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Student-professor relations post-pandemic prompt learning and intellectual curiosity

After experiencing detachment from the pandemic, students and professors discuss the importance of getting to know one another outside of the classroom

Through attending office-hours and sharing an occasional meal, students and professors both attempt to build relations with one another in order to build a more cohesive learning experience at the University.
Through attending office-hours and sharing an occasional meal, students and professors both attempt to build relations with one another in order to build a more cohesive learning experience at the University.

Through attending office-hours and sharing an occasional meal, students and professors both attempt to build relations with one another in order to build a more cohesive learning experience at the University. Students look to gain everything from a better understanding of the material to tangible, experienced-based career advice, while professors find enjoyment in and even learn from getting to know their students. 

Before the COVID-19 pandemic, chatting with professors after class represented an opportunity to gain a greater understanding of class concepts and get to know instructors for third-year Engineering student Patrick Dunnington.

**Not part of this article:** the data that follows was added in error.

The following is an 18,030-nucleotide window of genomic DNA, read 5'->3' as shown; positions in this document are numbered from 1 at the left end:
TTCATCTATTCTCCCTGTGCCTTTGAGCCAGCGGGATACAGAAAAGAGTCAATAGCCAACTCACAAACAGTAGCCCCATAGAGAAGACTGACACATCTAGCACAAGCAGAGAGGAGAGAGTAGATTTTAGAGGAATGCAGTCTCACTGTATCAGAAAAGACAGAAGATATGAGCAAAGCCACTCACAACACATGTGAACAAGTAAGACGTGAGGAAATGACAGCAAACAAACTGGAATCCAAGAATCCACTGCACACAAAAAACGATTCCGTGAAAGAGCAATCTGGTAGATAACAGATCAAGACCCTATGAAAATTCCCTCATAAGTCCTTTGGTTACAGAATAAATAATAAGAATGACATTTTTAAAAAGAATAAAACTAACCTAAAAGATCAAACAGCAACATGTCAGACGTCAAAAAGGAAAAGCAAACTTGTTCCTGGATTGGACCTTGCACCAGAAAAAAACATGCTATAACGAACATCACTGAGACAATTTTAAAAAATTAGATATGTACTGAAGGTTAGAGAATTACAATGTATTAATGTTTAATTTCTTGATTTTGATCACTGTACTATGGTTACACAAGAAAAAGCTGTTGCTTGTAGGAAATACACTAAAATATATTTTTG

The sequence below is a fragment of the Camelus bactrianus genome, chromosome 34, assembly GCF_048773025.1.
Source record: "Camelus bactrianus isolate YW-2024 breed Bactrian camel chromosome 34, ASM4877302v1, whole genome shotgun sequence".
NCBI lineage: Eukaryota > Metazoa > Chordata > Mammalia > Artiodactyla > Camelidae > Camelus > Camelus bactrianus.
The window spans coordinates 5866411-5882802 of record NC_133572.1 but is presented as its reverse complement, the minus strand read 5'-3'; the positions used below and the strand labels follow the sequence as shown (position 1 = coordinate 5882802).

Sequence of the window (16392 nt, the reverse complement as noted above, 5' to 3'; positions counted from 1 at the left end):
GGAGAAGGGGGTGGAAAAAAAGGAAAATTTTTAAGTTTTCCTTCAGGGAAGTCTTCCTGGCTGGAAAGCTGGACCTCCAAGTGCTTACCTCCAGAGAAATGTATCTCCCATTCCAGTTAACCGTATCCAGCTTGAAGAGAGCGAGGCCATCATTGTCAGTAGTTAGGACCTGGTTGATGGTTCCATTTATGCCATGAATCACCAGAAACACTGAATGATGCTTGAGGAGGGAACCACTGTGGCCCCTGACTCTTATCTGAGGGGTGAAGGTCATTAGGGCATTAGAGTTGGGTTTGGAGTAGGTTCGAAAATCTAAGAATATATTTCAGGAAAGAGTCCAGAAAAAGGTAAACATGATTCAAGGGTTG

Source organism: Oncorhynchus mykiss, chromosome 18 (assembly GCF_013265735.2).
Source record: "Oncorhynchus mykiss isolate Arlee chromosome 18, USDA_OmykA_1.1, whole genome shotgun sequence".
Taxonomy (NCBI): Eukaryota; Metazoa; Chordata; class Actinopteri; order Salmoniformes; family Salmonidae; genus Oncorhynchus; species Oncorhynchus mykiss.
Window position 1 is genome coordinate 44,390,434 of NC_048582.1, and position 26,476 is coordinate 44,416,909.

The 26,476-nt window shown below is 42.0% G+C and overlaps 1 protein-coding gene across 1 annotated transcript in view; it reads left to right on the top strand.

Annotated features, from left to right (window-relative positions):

“Besides office hours, often I would go and talk to them after class about a question I had, because sometimes in the middle of class it's hard to pause a lecture,” Dunnington said. 

The lack of in-person interactions during the peak of the pandemic enabled students to realize the value of physically being in the classroom with their peers and professors. Once the pandemic passed, students were more likely to take advantage of being able to speak with their instructors in person.

“I think immediately after COVID, it was more like, ‘Oh, I have access to my professors, I haven't had that in a while’ — and so it was exciting,” Dunnington said. 

Even younger students understood the positive effect of in-person learning on attempting to cultivate relationships with their professors. First-year Engineering student Reevu Adakroy felt lucky to have his first year at the University be in-person and recognized the value of getting to know his professors.  

“They're really good resources ... as people who dedicate themselves to helping their students and also knowing so much about their fields would be a wasted opportunity not to get to know them better,” Adakroy said. 

Dunnington noted how his initiative to engage with professors has prompted discussion on his own career trajectory, summer internship and research projects. He has found that striking up conversations about class leads to more productive discussions about the bigger picture in his life. 

“We’ll end up going off of the topics discussed in class, and then especially in engineering, to a more general, ‘Oh, this is what you want to do in a job’, or ‘This is a problem I solved recently’, which is cool to hear about,” Dunnington said.